The History of the Rottweiler

The Rottweiler has an ancestry that goes all the way back to the ancient Roman times of the Roman drover, a Mastiff type dog. The drovers were us ed to herd cattle during the day while the army was traveling, and at night while the soldiers slept it protected the troops from surprise enemy attacks. During Caesar's many travels and conquests some drovers were left behind in the areas of Germany where the natives bred the dogs to perform jobs that they wanted them to do.

In Rottweil, Germany, the town from which this breed derived its name, the breed emerged as the butcher's dog. It proved indispensible to the butcher--it herded the cattle, pulled the meat cart, and held the butcher's money purse. Not many thieves were willing to steal from a Rottweiler, and they still aren't today! I have even heard that in some European countries teams of Rotts were used instead of horses to pull barges through the canals.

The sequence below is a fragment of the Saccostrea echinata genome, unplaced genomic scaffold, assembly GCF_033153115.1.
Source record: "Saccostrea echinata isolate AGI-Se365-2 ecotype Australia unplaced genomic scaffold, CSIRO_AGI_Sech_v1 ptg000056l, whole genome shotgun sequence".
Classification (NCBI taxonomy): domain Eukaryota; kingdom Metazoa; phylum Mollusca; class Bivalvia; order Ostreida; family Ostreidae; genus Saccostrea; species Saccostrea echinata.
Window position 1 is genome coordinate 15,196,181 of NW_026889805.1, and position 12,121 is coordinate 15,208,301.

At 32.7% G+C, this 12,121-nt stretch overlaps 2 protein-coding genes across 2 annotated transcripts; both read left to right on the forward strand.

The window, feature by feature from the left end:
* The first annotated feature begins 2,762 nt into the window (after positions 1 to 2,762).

When the railroad replaced dog carts, Rottweilers were out of a job and faced the same fate as many of the ancient breeds before them-extinction. Fortunately, peace officers discovered the usefulness of the breed as a police dog, and in 1910 Rotts were officially recognized as police dogs. Rotts also proved to be fine war dogs too, and they were used extensively by both the Allies and the Nazis during World War II.

In 1931 the first Rottweiler was admitted to the AKC Stud Book. The Rottweiler has become a very popular breed falling within the AKC's top ten breeds registered annually for nearly a decade now. In 2000 much to the relief of breed enthusiasts the Rottweiler slipped out of the top ten into 11th place.

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